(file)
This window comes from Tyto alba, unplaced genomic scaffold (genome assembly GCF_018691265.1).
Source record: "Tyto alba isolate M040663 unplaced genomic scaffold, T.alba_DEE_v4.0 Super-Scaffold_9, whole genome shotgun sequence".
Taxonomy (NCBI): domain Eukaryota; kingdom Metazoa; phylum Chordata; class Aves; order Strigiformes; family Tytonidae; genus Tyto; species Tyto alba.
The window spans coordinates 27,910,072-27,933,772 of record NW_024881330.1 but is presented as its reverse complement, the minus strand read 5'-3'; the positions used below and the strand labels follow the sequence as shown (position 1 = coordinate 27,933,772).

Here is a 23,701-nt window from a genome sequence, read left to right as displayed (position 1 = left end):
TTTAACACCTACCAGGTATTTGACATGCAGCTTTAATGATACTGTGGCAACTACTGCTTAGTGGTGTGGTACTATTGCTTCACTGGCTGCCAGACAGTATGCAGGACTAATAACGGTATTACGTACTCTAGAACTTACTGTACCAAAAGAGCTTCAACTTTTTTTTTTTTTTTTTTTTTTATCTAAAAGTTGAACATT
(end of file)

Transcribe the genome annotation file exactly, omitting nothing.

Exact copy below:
This window comes from Tyto alba, unplaced genomic scaffold (genome assembly GCF_018691265.1).
Source record: "Tyto alba isolate M040663 unplaced genomic scaffold, T.alba_DEE_v4.0 Super-Scaffold_9, whole genome shotgun sequence".
Taxonomy (NCBI): domain Eukaryota; kingdom Metazoa; phylum Chordata; class Aves; order Strigiformes; family Tytonidae; genus Tyto; species Tyto alba.
The window spans coordinates 27,910,072-27,933,772 of record NW_024881330.1 but is presented as its reverse complement, the minus strand read 5'-3'; the positions used below and the strand labels follow the sequence as shown (position 1 = coordinate 27,933,772).

Here is a 23,701-nt window from a genome sequence, read left to right as displayed (position 1 = left end):
TTTAACACCTACCAGGTATTTGACATGCAGCTTTAATGATACTGTGGCAACTACTGCTTAGTGGTGTGGTACTATTGCTTCACTGGCTGCCAGACAGTATGCAGGACTAATAACGGTATTACGTACTCTAGAACTTACTGTACCAAAAGAGCTTCAACTTTTTTTTTTTTTTTTTTTTTTATCTAAAAGTTGAACATT